Synopses & Reviews
Inspired by the true story of a political murder that horrified Russians in 1869, Dostoevsky conceived of Demons as a "novel-pamphlet" in which he would say everything about the plague of materialist ideology that he saw infecting his native land. What he emerged with in 1872 was at once his darkest novel until The Brothers Karamazov and his most ferociously funny. For alongside its relentlessly escalating plot of conspiracy and assassination, "Demons" (which earlier translators inaccurately titled The Possessed) is a blistering comedy of ideas run amok. And, like all of Dostoevsky's novels, it is also a riot of literary voices, whose profusion, energy, and variety are rendered wonderfully in this English version by the award-winning translators Richard Pevear and Larissa Volokhonsky.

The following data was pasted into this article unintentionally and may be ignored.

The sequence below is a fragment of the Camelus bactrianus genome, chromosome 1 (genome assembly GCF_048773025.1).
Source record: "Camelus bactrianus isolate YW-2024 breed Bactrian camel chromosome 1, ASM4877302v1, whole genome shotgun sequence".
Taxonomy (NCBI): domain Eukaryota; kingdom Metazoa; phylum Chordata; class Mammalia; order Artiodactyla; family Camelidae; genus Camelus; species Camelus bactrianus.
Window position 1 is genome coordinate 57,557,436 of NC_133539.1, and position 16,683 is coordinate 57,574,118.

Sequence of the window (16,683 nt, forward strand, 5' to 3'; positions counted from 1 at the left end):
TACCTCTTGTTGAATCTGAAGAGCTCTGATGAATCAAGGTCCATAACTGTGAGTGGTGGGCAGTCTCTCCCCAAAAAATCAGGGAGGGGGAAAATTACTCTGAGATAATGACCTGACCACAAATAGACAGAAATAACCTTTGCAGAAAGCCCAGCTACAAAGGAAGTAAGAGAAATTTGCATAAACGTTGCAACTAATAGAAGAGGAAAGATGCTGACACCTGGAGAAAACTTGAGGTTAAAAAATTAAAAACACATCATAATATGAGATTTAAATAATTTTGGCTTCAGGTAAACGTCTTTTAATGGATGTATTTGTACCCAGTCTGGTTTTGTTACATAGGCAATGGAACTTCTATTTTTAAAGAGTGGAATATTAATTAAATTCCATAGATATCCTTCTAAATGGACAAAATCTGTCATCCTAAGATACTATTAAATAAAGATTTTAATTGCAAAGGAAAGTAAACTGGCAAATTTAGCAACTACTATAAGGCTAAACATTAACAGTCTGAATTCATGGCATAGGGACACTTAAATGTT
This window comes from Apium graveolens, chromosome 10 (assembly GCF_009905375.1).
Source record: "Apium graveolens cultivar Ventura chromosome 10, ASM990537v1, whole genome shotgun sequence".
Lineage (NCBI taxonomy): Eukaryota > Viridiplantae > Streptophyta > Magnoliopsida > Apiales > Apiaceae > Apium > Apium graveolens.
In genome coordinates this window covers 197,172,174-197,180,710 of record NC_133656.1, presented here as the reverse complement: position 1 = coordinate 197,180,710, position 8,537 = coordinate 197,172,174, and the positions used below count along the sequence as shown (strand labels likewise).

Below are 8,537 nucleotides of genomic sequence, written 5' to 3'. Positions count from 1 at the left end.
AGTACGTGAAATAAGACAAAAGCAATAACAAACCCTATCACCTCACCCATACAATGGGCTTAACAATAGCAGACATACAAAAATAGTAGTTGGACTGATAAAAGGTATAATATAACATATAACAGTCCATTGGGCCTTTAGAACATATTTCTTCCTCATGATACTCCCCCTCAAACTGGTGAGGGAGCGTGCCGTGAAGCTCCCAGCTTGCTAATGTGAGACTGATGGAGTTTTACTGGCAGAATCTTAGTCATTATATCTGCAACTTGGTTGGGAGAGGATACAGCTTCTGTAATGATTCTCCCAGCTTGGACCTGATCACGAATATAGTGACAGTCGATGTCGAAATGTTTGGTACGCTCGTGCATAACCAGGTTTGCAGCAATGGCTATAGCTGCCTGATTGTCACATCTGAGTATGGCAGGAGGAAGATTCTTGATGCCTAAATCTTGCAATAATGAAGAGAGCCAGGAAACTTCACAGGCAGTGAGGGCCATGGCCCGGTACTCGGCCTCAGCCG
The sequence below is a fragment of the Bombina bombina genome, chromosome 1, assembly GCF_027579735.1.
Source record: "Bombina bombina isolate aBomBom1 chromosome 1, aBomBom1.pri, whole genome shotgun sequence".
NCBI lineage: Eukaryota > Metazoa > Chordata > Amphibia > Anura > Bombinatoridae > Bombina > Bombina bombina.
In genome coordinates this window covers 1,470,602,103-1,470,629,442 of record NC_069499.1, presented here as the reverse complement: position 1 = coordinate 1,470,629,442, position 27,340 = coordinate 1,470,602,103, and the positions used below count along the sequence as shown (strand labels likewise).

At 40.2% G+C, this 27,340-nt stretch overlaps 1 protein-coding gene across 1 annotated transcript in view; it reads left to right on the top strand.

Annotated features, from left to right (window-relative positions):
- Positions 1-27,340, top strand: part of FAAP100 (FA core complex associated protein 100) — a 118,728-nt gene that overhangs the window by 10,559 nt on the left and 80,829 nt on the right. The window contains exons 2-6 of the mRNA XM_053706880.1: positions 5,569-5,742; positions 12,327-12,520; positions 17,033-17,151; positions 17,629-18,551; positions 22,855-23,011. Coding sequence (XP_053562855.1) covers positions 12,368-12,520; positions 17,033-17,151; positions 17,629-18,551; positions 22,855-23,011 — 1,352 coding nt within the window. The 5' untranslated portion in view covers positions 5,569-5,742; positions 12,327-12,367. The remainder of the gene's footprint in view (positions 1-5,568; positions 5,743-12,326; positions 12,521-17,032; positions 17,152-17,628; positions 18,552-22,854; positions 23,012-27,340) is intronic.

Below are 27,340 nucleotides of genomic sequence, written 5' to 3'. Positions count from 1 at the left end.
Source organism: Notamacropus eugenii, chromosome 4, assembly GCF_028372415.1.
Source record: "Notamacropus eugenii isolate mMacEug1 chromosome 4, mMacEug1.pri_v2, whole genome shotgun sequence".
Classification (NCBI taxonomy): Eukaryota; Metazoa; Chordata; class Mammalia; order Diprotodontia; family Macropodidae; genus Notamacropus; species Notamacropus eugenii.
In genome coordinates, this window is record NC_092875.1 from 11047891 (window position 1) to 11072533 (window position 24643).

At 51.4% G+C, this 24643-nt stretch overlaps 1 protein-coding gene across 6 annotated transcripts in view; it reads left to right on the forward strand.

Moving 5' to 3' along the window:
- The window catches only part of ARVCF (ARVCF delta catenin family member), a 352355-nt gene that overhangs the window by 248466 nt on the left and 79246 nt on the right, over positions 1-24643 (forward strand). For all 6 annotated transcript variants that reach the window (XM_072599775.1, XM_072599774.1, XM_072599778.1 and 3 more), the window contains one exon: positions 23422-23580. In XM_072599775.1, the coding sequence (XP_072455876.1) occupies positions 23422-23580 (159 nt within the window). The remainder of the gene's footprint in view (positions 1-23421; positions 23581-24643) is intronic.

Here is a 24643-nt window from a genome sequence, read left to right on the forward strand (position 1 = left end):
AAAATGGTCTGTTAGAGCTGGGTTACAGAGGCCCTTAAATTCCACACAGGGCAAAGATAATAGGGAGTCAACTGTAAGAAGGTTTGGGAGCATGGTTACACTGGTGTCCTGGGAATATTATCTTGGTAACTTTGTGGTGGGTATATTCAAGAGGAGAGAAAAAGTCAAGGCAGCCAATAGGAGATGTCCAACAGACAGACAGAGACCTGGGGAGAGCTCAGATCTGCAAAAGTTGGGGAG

About the Author
About the Translators
Richard Pevear has published translations of Alain, Yves Bonnefoy, Albert Savinio, and Pavel Florensky, as well as two books of poetry. He has received fellowships for translation from the National Endowment for the Arts, the Ingram Merrill Foundation, the Guggenheim Foundation, and a grant from the National Endowment for the Humanities in support of the translation of The Brothers Karamazov. Larissa Volokhonsky was born in Leningrad. She has translated the work of the prominent Orthodox theologians Alexander Schmemann and John Meyendorff.
Pevear and Volokhonsky were awarded the PEN Book-of-the-Month Club Translation Prize for their version of The Brothers Karamazov. They are married and live in France
From the Trade Paperback edition.